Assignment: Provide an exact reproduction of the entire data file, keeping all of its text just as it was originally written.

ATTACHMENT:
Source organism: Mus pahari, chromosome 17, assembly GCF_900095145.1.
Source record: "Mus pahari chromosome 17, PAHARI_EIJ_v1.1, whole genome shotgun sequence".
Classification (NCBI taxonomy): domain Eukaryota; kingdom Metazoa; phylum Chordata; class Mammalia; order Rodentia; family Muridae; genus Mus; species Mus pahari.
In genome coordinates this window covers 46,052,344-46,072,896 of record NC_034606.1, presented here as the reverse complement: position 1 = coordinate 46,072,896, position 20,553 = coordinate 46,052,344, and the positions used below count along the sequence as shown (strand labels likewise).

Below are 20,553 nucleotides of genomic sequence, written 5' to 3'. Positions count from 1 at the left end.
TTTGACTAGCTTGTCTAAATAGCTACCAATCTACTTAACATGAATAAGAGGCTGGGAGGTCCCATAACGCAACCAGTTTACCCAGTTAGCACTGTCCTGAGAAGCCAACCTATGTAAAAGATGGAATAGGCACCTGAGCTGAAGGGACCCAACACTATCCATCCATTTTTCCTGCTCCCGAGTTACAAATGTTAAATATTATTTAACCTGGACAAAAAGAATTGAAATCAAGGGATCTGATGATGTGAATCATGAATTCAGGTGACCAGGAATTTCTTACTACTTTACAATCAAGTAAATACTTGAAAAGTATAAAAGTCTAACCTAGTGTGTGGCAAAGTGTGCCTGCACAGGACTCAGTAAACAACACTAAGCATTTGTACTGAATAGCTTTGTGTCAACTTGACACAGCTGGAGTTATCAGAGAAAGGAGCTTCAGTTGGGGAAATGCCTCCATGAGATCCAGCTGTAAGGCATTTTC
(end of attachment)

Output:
Source organism: Mus pahari, chromosome 17, assembly GCF_900095145.1.
Source record: "Mus pahari chromosome 17, PAHARI_EIJ_v1.1, whole genome shotgun sequence".
Classification (NCBI taxonomy): domain Eukaryota; kingdom Metazoa; phylum Chordata; class Mammalia; order Rodentia; family Muridae; genus Mus; species Mus pahari.
In genome coordinates this window covers 46,052,344-46,072,896 of record NC_034606.1, presented here as the reverse complement: position 1 = coordinate 46,072,896, position 20,553 = coordinate 46,052,344, and the positions used below count along the sequence as shown (strand labels likewise).

Below are 20,553 nucleotides of genomic sequence, written 5' to 3'. Positions count from 1 at the left end.
TTTGACTAGCTTGTCTAAATAGCTACCAATCTACTTAACATGAATAAGAGGCTGGGAGGTCCCATAACGCAACCAGTTTACCCAGTTAGCACTGTCCTGAGAAGCCAACCTATGTAAAAGATGGAATAGGCACCTGAGCTGAAGGGACCCAACACTATCCATCCATTTTTCCTGCTCCCGAGTTACAAATGTTAAATATTATTTAACCTGGACAAAAAGAATTGAAATCAAGGGATCTGATGATGTGAATCATGAATTCAGGTGACCAGGAATTTCTTACTACTTTACAATCAAGTAAATACTTGAAAAGTATAAAAGTCTAACCTAGTGTGTGGCAAAGTGTGCCTGCACAGGACTCAGTAAACAACACTAAGCATTTGTACTGAATAGCTTTGTGTCAACTTGACACAGCTGGAGTTATCAGAGAAAGGAGCTTCAGTTGGGGAAATGCCTCCATGAGATCCAGCTGTAAGGCATTTTC